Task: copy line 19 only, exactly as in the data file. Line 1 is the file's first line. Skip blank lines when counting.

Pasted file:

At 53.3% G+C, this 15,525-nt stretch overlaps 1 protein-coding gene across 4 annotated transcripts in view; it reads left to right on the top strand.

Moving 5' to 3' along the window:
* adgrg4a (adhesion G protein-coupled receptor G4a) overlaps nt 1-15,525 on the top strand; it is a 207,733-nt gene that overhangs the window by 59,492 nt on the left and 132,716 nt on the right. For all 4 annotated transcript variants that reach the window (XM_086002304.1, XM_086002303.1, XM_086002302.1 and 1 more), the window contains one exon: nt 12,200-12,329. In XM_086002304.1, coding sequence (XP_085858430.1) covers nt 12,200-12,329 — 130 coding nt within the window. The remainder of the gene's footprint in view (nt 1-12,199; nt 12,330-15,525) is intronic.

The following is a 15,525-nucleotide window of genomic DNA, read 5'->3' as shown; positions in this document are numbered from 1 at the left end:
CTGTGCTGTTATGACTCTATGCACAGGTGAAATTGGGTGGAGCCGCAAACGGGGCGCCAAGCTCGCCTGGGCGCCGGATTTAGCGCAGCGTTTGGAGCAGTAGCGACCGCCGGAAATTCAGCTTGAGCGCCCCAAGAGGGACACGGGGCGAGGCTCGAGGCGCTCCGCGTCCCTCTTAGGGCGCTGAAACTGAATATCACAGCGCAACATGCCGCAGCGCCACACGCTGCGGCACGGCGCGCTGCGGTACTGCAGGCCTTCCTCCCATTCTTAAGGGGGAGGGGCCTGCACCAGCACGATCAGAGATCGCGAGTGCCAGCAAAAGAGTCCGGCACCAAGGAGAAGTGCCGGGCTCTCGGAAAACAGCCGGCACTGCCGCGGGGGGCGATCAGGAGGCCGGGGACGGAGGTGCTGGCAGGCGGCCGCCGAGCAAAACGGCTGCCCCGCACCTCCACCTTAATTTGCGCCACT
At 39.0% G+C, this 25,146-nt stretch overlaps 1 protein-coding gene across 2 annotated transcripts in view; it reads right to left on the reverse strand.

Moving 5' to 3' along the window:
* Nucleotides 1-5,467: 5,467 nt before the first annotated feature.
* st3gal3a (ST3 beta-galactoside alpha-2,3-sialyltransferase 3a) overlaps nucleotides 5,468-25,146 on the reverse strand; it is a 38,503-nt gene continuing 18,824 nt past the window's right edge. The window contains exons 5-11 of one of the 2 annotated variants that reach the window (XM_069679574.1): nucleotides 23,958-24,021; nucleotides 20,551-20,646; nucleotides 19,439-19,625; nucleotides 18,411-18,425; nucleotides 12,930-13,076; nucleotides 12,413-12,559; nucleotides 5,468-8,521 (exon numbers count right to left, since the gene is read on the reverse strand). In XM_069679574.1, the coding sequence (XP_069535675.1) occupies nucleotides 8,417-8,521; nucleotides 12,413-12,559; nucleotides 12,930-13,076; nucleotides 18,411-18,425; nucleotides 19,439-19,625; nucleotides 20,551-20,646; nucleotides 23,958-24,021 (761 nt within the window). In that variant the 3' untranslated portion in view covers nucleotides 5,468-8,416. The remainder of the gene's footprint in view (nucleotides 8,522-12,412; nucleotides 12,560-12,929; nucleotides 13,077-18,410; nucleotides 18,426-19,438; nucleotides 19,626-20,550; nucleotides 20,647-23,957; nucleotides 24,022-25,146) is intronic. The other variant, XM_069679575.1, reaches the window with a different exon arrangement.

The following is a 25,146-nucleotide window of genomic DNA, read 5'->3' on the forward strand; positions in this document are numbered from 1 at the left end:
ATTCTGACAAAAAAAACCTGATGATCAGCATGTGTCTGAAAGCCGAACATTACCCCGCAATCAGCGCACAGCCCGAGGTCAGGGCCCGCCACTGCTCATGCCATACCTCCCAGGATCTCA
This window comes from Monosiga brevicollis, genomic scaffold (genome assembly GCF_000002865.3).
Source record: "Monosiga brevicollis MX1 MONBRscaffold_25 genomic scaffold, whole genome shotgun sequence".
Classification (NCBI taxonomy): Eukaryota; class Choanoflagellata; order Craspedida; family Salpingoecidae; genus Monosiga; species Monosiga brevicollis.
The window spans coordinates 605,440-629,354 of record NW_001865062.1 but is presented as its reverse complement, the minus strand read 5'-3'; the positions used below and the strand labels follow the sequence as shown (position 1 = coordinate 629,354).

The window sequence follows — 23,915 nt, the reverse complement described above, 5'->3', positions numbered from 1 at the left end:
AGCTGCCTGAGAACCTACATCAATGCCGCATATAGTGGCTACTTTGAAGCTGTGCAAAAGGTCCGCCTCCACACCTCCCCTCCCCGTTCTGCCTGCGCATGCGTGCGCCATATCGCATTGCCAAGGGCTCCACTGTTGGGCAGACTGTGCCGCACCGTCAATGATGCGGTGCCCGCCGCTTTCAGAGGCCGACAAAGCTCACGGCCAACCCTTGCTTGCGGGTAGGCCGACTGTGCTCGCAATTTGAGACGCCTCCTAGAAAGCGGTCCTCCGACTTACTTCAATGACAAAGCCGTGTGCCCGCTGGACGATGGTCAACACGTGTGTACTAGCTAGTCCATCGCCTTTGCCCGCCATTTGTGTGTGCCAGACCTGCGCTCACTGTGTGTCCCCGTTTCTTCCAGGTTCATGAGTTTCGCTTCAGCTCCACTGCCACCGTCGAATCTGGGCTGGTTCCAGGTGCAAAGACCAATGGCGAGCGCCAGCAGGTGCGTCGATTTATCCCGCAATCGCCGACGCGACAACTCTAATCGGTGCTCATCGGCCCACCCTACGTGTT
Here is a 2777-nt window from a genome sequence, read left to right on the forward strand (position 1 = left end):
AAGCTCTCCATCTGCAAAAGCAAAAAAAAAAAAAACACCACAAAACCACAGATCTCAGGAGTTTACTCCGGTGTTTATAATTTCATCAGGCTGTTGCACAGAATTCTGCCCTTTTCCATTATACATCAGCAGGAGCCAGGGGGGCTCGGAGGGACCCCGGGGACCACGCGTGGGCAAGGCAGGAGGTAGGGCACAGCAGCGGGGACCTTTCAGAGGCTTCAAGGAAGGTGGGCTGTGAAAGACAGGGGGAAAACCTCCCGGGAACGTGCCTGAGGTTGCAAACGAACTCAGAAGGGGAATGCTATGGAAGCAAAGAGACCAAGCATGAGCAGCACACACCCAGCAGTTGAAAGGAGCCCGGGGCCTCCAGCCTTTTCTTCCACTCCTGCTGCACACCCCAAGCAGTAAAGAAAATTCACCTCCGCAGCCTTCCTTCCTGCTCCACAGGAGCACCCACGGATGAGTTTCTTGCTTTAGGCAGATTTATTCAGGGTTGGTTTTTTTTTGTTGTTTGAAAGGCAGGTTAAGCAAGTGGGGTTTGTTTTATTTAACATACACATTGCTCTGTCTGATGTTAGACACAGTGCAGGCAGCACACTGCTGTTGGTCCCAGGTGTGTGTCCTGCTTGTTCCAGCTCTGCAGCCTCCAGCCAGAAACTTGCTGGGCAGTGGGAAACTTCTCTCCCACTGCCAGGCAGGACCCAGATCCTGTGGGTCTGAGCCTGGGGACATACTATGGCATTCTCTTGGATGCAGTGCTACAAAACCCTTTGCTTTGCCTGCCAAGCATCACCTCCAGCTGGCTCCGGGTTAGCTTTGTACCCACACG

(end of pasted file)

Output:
AAGCTCTCCATCTGCAAAAGCAAAAAAAAAAAAAACACCACAAAACCACAGATCTCAGGAGTTTACTCCGGTGTTTATAATTTCATCAGGCTGTTGCACAGAATTCTGCCCTTTTCCATTATACATCAGCAGGAGCCAGGGGGGCTCGGAGGGACCCCGGGGACCACGCGTGGGCAAGGCAGGAGGTAGGGCACAGCAGCGGGGACCTTTCAGAGGCTTCAAGGAAGGTGGGCTGTGAAAGACAGGGGGAAAACCTCCCGGGAACGTGCCTGAGGTTGCAAACGAACTCAGAAGGGGAATGCTATGGAAGCAAAGAGACCAAGCATGAGCAGCACACACCCAGCAGTTGAAAGGAGCCCGGGGCCTCCAGCCTTTTCTTCCACTCCTGCTGCACACCCCAAGCAGTAAAGAAAATTCACCTCCGCAGCCTTCCTTCCTGCTCCACAGGAGCACCCACGGATGAGTTTCTTGCTTTAGGCAGATTTATTCAGGGTTGGTTTTTTTTTGTTGTTTGAAAGGCAGGTTAAGCAAGTGGGGTTTGTTTTATTTAACATACACATTGCTCTGTCTGATGTTAGACACAGTGCAGGCAGCACACTGCTGTTGGTCCCAGGTGTGTGTCCTGCTTGTTCCAGCTCTGCAGCCTCCAGCCAGAAACTTGCTGGGCAGTGGGAAACTTCTCTCCCACTGCCAGGCAGGACCCAGATCCTGTGGGTCTGAGCCTGGGGACATACTATGGCATTCTCTTGGATGCAGTGCTACAAAACCCTTTGCTTTGCCTGCCAAGCATCACCTCCAGCTGGCTCCGGGTTAGCTTTGTACCCACACG